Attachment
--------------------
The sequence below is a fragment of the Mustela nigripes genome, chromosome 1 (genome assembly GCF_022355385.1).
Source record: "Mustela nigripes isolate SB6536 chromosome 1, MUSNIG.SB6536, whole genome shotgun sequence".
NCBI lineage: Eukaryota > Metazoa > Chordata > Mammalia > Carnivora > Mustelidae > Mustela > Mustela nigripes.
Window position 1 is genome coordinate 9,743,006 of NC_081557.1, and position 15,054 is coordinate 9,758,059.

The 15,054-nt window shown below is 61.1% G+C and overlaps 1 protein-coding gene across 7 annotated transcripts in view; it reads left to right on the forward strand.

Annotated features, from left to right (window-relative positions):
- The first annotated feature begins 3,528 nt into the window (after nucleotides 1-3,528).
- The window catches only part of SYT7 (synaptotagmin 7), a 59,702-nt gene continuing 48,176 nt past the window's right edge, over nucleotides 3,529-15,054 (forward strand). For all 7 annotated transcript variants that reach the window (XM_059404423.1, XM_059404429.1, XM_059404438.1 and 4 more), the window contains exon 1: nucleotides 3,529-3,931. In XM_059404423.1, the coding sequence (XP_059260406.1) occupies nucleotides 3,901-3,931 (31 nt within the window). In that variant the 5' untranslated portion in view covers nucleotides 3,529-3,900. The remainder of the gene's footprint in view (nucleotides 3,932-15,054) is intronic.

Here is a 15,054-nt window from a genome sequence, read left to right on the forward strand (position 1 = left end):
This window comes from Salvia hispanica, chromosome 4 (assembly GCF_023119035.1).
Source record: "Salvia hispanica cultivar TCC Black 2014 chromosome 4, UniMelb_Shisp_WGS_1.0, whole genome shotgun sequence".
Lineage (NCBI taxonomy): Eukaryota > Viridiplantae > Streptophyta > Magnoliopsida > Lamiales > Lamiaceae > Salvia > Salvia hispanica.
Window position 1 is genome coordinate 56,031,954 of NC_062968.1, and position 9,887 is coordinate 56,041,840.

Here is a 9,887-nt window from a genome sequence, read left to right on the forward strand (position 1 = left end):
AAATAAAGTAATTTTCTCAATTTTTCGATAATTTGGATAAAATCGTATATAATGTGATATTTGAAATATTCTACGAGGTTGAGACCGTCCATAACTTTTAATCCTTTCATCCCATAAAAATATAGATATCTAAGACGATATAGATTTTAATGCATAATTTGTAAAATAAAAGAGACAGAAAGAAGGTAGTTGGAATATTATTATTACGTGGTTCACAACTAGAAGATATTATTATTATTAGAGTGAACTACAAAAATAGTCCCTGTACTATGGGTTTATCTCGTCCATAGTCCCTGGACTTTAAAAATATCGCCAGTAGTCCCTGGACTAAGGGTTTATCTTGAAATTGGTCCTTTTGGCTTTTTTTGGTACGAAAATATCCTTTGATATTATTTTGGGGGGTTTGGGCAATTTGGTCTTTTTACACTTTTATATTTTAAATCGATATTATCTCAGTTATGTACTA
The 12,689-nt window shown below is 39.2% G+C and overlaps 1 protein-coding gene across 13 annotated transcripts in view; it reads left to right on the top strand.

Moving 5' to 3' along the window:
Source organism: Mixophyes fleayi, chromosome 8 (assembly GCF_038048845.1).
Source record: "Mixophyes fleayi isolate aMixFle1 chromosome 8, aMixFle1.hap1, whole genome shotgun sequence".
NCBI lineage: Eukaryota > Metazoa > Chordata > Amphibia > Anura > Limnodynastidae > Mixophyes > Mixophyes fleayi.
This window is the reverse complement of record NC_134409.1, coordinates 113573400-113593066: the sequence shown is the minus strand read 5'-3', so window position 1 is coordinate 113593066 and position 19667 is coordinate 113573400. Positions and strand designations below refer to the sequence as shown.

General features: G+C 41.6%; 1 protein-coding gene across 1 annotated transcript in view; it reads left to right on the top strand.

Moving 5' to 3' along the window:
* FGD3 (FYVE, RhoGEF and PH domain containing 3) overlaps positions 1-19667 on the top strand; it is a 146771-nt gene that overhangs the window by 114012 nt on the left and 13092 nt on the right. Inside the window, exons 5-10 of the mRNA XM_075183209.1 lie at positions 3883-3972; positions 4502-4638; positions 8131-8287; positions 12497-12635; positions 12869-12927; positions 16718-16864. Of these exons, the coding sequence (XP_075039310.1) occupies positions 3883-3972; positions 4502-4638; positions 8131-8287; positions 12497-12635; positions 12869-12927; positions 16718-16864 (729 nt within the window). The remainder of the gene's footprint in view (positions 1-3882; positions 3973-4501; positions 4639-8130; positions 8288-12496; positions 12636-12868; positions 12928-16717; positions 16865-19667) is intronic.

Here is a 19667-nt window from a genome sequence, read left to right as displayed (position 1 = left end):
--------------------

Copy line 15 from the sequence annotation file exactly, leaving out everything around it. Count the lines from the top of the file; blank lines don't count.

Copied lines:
AAATAAAGTAATTTTCTCAATTTTTCGATAATTTGGATAAAATCGTATATAATGTGATATTTGAAATATTCTACGAGGTTGAGACCGTCCATAACTTTTAATCCTTTCATCCCATAAAAATATAGATATCTAAGACGATATAGATTTTAATGCATAATTTGTAAAATAAAAGAGACAGAAAGAAGGTAGTTGGAATATTATTATTACGTGGTTCACAACTAGAAGATATTATTATTATTAGAGTGAACTACAAAAATAGTCCCTGTACTATGGGTTTATCTCGTCCATAGTCCCTGGACTTTAAAAATATCGCCAGTAGTCCCTGGACTAAGGGTTTATCTTGAAATTGGTCCTTTTGGCTTTTTTTGGTACGAAAATATCCTTTGATATTATTTTGGGGGGTTTGGGCAATTTGGTCTTTTTACACTTTTATATTTTAAATCGATATTATCTCAGTTATGTACTA